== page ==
Four Techniques for How To Block Your Crochet and Knit Fabrics
Four Ways to Block Crochet and Knit Fabrics
Why Use It?
Do you REALLY need to ask?? Okay… if you haven't already been back through our posts and read how strongly we feel about blocking… here's a summary:
1. Beginning with swatches: You MUST block your crochet and knit swatches in order to know exactly how your fabric will turn out.
Yes, we know… you've been crocheting/knitting for 120 years and you've never swatched or blocked anything a day in your life and you always get gauge the first time. Fine… you have a magic hook and magic needles and you work with magic yarn making magic stitches… got it.
For the rest of us normal mortals, we will swatch and block because unless we do, we don't know if we are going to come out with the correct gauge for the pattern we are working from and we don't know how this particular (non-magic) yarn is going to work with this particular (non-magic) hook or this particular (non-magic) set of needles with this particular stitch pattern.
3. Until you block your finished crochet and knit fabrics, the fibers in your chosen yarn will not bloom and come to life. Those yarn fibers have been processed using methods that might include everything from dyeing, spinning, bleaching, heating, twisting, oiling, coating with any number of treatments, and crushing. Then, you've been handling that yarn with your own hands which impart to it your own natural body oils as well as any residue from hand lotions, soaps, food, or pets. All of these act to mush, squish, weigh down, and dull the fibers (even the artificial ones) in your yarn. Introducing moisture into your crochet and knit fabrics via soaking, washing (according to the manufacturer's label!), or steaming allows those fibers to wake up and bloom.
One way of describing this reaction of fibers to water is the term "bloom." For an expert definition of bloom and how it occurs in wool yarns, we turned to Beth Smith, author of The Spinners Book of Fleece. We asked Beth to describe the mechanics of bloom in wool yarns.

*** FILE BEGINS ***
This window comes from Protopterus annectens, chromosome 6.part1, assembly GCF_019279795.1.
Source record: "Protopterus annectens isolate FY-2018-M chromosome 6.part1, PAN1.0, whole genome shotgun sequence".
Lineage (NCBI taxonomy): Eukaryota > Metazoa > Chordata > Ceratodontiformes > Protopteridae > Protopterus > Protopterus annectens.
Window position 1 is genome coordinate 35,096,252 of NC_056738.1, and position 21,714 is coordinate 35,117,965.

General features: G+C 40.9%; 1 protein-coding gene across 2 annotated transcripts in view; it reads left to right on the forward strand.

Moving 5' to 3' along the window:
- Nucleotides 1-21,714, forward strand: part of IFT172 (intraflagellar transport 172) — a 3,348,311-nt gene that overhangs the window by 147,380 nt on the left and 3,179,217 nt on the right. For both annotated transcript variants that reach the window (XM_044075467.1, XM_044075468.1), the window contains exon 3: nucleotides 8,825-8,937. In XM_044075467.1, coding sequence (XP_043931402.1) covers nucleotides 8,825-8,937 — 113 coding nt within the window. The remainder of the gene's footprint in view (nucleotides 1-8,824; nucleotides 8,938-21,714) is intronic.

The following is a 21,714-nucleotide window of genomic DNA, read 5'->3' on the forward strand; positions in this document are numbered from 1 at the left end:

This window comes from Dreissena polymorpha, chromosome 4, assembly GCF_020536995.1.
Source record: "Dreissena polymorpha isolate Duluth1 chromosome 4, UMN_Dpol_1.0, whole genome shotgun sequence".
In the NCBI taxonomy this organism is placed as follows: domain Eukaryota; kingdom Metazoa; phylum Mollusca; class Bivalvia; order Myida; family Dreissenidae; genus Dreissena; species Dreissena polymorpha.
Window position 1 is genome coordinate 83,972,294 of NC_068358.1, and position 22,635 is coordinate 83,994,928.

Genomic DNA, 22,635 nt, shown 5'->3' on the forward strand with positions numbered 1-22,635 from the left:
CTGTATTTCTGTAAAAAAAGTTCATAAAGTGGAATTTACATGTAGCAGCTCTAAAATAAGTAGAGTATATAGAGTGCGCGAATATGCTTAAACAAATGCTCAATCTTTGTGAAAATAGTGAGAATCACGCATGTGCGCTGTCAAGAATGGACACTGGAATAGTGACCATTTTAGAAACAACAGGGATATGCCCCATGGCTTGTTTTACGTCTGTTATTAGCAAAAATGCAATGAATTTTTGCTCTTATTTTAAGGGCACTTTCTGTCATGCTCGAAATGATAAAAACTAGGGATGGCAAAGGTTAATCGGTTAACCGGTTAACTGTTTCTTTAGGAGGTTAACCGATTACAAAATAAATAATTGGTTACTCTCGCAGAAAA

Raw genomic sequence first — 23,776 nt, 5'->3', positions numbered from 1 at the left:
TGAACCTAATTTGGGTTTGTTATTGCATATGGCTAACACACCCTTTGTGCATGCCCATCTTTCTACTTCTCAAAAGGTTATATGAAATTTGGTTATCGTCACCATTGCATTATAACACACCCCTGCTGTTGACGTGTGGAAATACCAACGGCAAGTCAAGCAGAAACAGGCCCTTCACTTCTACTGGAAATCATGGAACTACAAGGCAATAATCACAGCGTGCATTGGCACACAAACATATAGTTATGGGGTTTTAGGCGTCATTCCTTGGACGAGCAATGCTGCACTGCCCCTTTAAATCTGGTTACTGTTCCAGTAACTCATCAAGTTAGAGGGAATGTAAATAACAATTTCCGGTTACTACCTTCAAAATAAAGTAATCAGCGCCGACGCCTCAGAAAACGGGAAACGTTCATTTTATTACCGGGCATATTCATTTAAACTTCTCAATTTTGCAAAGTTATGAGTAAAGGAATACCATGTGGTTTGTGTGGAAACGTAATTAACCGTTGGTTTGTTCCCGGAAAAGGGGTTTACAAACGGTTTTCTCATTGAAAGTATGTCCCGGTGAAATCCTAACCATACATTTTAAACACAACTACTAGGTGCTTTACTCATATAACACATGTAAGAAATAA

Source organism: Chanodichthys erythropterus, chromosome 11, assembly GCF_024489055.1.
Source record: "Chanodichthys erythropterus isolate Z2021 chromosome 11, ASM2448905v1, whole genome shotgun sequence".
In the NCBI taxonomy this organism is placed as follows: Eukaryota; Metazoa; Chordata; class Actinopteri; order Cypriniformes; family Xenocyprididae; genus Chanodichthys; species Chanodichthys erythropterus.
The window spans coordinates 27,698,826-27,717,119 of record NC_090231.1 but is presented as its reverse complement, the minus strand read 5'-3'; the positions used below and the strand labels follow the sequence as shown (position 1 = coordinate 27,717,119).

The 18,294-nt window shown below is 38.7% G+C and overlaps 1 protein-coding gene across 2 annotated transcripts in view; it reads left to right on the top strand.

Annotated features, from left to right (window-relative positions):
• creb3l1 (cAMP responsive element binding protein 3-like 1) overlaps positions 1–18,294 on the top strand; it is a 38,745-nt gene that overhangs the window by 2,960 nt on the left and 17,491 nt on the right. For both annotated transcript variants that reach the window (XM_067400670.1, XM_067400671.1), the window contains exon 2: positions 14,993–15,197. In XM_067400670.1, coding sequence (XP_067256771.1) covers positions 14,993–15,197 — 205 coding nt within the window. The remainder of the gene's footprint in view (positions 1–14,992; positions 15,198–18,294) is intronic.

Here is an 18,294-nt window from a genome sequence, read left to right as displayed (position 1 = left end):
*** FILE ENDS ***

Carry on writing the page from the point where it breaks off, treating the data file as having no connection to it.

So there you have it from an expert on fiber. And this magical bloom isn't just a concept that applies to wool fibers. In fact, as long as you can get water into the pores of the fibers, a form of blooming will happen.
(psst… if you'd like to purchase Beth's FAB book, click on the photo or the name of the book above. This book is not just for spinners but for anyone who wants to know more about the wool that makes up yarn. Pick up a copy today and educate yourself!)
So… why use it? Why block? Because, if you want to meet the designer's gauge, want to make your fabric look like the designer's fabric, wake up your fibers and let them bloom, and show your beautiful handmade crochet and knit fabrics in their best possible light, you are going to block.
For more on blocking check out these articles here on our site:
Blocking University – Course Overview
Blocking Universiy – Session 1: The Right Tools For The Right Job
A Tangential Post About Swatching
Break It Down
There are four basic ways to block your finished fabrics and they all depend on the fabric you are using and how that fabric reacts to the introduction of moisture.
1. Finger Blocking
This is by far the quickest and simplest technique for blocking. No pins, wires or strings are used. Simple introduce moisture into the fabric and coax the stitches and dimensions into place with your fingers (thus the clever name… FINGER blocking).
After introducing moisture to your crochet or knit fabric, if the dimensions are pretty close to correct you can probably get away with just finger blocking your piece into shape. This is usually the case when:
a. The stitch you are using is a solid stitch pattern that is stitched pretty close to the blocked gauge dimensions given in the pattern you are making from.
b. The yarn you are using is made from most or entirely from acrylic fiber. These fibers react really well to steam heat and will soften and stay in place once cooled.
That said… make sure your recheck your finished measurements when your fabric is dried. Depending on the fiber content of your yarn and the stitch pattern, even a fabric that SEEMS to react well to finger blocking can shrink up depending on the fiber content (remember what Beth Smith said about wool?) and the elasticity of the stitch pattern you used.
No, we're not talking about the wildly popular social media outlet. This is a whole different type of pin.
Pinning alone is usually for small pieces of fabric or is used along with Finger Blocking in order to stabilize a fabric that doesn’t need much shaping to reach finished dimensions or that is made using a stitch pattern that doesn't need opened up very much at all.